Honeysuckle cultivation

How to grow honeysuckle (Lonicera caprifolium)

Honeysuckle is a shrub of the Caprifoliaceae family, up to 2 m (6 m when cultivated) that grows wild but can also be cultivated mainly as a climbing plant for fences, walls, gates, etc.

Honeysuckle. Irrigation:

It needs abundant moisture to grow and produce abundant flowers. Water every 3 days from spring and every two days in summer. The rest of the year water every 15 days.

 Honeysuckle. Uses:

It is used as a climbing plant next to walls or gates or to cover walls. It lacks tendrils but it has voluble stems, meaning that they can wrap around any object,

Provide it with some thread, cable, cane, etc. where it can grasp. You can plant it next to the stem of a tree so that it can climb on it.

It stands out for the excellent aroma of its flowers, especially fragrant during the night when the moths and other insects approach to squeeze the nectar of its flowers.

Honeysuckle. Emplacement and climate

It can be exposed in full sun, although it prefers semi-shade. It can even live in complete shade.

It prefers a moderate climate, with an ideal temperature between 27-10 ºC, although it tolerates the cold well, even with frost to -15 ºC. However to get a good flowering needs the temperature is not cool in summer.

Fructification only takes place when it is hot in summer.

Honeysuckle. Reproduction

It can be reproduced by seeds in spring, by cuttings in summer or late autumn and by layering in autumn

  • Reproduction by seeds: If by seeds, it is necessary to stratify the seeds for a couple of months.

The seeds will then be planted in a seedbed at room temperature. When the seedlings are large enough to be handled, they will be planted in their final location in warmer climates.

In cold climates, it is best to plant them in pots during the first year so that they can spend the first winter indoors. When the weather is good, they will be located in their final place.

  • Reproduction by cuttings: Cuttings will be made with semihard cuttings of about 10 cm in length.
  • Reproduction by layering: It can also be reproduced by layering in autumn. To do so, you will introduce a part of a branch of the plant without cutting under the ground for a couple of weeks. Subsequently, when it has taken root, it will be separated from the mother and planted in its final place.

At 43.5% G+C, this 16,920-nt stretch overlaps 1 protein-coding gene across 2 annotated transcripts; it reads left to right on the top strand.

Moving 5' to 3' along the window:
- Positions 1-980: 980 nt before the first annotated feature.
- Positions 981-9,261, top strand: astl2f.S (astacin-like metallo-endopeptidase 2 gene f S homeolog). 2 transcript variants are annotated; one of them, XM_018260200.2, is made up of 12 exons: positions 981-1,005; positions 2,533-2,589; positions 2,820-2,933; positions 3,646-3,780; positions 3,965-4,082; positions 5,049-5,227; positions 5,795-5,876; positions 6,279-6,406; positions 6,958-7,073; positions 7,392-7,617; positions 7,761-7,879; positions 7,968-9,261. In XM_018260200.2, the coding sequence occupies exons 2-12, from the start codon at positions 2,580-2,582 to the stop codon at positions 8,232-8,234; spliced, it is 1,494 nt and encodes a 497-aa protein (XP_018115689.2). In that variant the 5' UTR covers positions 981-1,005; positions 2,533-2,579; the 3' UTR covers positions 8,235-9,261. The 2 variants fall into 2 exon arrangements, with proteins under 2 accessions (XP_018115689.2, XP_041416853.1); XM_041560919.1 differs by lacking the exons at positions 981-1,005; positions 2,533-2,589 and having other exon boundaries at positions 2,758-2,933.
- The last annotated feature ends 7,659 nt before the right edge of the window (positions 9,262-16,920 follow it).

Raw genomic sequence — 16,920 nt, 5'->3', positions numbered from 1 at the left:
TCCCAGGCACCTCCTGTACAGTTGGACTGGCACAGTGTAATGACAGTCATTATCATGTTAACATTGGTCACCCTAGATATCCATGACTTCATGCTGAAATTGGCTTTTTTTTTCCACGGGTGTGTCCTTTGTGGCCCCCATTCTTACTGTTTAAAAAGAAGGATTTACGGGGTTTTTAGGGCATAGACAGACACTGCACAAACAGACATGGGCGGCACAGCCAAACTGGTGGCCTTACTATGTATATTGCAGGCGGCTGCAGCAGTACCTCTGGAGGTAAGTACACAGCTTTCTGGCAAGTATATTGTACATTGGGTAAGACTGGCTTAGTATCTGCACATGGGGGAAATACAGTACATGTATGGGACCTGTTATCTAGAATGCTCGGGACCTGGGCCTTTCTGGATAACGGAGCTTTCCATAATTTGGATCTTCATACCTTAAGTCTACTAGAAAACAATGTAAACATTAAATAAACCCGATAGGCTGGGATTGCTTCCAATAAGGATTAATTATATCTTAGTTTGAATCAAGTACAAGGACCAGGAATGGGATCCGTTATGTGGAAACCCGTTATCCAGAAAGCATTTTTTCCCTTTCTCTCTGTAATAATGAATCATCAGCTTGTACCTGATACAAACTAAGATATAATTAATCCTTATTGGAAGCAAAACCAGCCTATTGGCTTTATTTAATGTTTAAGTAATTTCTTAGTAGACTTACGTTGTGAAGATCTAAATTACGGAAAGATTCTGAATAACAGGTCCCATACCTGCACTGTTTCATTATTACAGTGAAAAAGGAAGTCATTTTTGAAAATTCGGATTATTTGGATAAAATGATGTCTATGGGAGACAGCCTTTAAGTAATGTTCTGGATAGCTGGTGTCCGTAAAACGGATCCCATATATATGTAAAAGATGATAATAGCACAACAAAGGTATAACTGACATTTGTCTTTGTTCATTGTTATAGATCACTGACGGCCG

Honeysuckle. Pruning

Honeysuckle plants are very fast growing. They withstand excessive heat and humidity, wind or pollution. Since they do not possess many diseases, they can live for many years and can even present a too widespread appearance.

If you want to have a more harmonious and rounded form, it is necessary to perform a formation pruning, pointing out those parts that grow farthest from the center.

At the end of winter pruning can be done to get the plant to produce more flowers in spring.

 Honeysuckle. Type of soil

Loose ground with good drainage will be used. The best is a soil rich in humus, loose and fresh with a Ph between 4.5 and 8., although it tolerates practically all types of soils.

 Honeysuckle. Plagues and diseases

Honeysuckle plants are very strong plants that almost do not suffer diseases and are only affected by a few pests, with very easy solution.

Among the main diseases that affect this plant, we have:

  • Dusty mildeu: It is a fungal disease produced by fungi that leads to the yellowing of the attacked leaves and their subsequent fall. Besides, the appearance of the mycelium next to the central nerve of the leaves can be observed. Although not very frequent, there have been some cases in Italy, Germany and England.

Among the main pests we have the following:

  • Lepidopteran larvae: some larvae of butterflies eat their leaves. Among them we can mention: Epirrita autumnata, Arctia caja, Crocallis elinguaria, Eupithecia exiguata, Ectropis crepuscularia, Hypercompe scribonia, Hypercompe scribonia, Ourapteryx sambucaria, etc.
  • Aphids: Hyadaphis tataricae.
  • Hymenoptera larvae: Zaraea inflata
  • Beetles: Flea beetles
  • Aphids
  • Suckling grasshoppers: Anormensis septentrionalis
  • Clover mites

More information on honeysuckle.

This article was endorsed by Elisenda Carballido - Dietitian nutritionist. Postgraduate in Phytotherapy and master in Nutrition and Metabolism.
Written by Editorial Botanical-online team in charge of content writing

18 June, 2021

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